A newsletter that I subscribe to recently drew my attention to this article about “man-flu.” If you’re not familiar with the term, it’s used to describe the way in which men’s response to illness is more exaggerated than what you see in women. And men do, in fact, report greater severity of symptoms and longer recovery times than women. But is that because women are stoic and better at enduring pain, or do men experience illness differently?
Increasingly the evidence is suggesting that the difference has to do with testosterone and the way that it suppresses antibody response. It seems that the flu (and many other respiratory illnesses) might actually hit men harder.
But why? Scientists are always keen to find the evolutionary angle that could account for a development like this and the prevailing hypothesis is that, at a time when the stakes were generally higher, a man who was keenly aware of how a virus had him at a disadvantage would be more likely to stay by the fire than take the huge risk of going on a bear hunt or picking a fight with another man. Engaging in competitive, violent, and physically demanding activities when you are sick can lead to disaster.
And if this is true about testosterone, it makes as much sense to attribute that feature to the wisdom of a good Creator as to the blind machinations of evolution. So the next time I’m sick I can be a real baby about it and expect for the women in my life to care for me, and if they don’t like it they can take it up with the God who made me, right? Maybe not.
But what does all of this have to do with church?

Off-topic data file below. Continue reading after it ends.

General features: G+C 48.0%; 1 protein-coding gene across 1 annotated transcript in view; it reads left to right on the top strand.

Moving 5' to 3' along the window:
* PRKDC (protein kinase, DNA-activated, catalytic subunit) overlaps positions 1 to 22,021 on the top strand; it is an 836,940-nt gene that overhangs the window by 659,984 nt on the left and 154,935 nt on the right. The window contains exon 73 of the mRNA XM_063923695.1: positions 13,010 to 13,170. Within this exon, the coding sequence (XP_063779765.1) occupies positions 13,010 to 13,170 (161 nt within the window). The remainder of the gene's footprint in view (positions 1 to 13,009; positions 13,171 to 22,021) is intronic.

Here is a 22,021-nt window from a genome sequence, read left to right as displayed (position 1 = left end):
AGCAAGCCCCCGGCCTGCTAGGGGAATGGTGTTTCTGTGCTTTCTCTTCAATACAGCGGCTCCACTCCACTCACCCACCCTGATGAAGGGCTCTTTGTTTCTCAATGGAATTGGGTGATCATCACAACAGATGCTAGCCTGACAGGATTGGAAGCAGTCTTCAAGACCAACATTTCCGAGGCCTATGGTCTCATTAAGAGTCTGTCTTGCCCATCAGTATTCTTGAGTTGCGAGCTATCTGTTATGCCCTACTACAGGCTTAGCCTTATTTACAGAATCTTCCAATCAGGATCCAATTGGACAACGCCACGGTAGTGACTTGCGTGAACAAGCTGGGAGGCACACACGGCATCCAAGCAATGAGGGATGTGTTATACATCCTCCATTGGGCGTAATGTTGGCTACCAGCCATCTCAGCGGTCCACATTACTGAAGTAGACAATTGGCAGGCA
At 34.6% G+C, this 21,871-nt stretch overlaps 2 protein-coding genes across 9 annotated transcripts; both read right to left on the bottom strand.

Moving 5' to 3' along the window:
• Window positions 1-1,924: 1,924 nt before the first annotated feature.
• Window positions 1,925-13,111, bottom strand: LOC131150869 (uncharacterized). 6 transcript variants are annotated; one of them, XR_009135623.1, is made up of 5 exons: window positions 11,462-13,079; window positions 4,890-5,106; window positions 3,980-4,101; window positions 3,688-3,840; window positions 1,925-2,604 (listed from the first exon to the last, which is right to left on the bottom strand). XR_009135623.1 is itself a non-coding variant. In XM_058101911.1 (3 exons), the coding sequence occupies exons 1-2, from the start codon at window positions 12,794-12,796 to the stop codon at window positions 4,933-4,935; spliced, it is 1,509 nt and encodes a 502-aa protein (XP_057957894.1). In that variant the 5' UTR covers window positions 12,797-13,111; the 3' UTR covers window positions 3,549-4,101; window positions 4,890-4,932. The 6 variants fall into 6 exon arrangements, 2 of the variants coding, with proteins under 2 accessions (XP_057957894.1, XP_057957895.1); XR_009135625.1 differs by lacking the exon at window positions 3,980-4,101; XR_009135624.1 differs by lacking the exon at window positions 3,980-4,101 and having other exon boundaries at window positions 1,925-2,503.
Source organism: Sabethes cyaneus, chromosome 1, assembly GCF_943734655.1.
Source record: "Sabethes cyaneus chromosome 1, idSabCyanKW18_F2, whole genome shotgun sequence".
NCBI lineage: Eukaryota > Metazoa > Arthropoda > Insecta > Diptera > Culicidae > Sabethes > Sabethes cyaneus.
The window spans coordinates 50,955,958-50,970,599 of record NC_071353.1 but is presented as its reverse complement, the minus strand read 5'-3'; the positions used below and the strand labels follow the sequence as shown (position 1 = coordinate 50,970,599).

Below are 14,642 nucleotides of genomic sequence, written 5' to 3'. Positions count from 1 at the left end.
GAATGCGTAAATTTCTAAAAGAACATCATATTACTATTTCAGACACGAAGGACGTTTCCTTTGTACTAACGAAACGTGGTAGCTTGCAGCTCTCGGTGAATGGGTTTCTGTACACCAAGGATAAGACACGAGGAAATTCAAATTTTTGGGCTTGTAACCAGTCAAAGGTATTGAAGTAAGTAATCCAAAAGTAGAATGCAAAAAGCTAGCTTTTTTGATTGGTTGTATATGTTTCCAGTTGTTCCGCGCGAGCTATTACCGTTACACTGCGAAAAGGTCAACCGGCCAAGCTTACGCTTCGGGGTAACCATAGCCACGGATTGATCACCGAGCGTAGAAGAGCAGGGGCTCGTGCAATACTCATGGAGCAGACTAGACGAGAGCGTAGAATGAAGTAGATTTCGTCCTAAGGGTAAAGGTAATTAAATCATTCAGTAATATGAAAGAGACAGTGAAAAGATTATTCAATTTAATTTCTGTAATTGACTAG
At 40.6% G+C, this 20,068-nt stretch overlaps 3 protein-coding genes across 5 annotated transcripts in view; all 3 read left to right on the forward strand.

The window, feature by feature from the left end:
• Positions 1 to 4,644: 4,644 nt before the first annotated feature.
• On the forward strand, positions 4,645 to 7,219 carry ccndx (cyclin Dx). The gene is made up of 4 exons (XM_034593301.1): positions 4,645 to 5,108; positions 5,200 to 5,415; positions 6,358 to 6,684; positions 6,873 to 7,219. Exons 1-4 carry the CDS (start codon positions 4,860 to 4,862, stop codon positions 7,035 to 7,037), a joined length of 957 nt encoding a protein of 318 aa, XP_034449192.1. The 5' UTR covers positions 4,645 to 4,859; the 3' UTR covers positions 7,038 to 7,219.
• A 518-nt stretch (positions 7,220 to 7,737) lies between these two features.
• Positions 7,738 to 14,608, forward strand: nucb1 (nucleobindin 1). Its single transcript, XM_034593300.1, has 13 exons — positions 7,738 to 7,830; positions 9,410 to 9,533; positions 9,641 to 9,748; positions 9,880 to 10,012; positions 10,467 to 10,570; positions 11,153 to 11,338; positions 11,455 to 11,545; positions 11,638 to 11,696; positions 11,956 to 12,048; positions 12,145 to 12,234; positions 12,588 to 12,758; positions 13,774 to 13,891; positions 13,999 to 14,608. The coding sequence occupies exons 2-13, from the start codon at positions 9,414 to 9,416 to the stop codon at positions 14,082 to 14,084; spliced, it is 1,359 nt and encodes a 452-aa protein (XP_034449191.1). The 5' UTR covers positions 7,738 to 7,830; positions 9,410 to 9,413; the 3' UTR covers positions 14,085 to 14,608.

This is some of what Jesus was getting at when he said that his followers had to be people who “counted the cost.” And being disciplined to count the cost before undertaking something is only helpful if you are accurate in counting the cost. The Russian leadership undoubtedly did an assessment of its strength and of Ukraine's strength before launching an unprovoked attack. But it’s also evident that it did not really understand its own strength relative to that of its opponents or it would have made different decisions than the decisions it made in those fateful days in February.
Feeling the symptoms of the virus is uncomfortable. Not feeling those symptoms is disastrous.
We hate, as a church, to be laid low and to feel that the gap between our capacity and our gospel aspirations is too wide to leap across. We want to pick a fight with the forces of darkness in our community, when sometimes it’s all we can do to pull off a successful worship service in the controlled environment of the sanctuary. When chafing at our limitations it is important to remember that the virus is a problem but that the symptoms are a matter of grace.
Furnace Brook Wesleyan Church Blog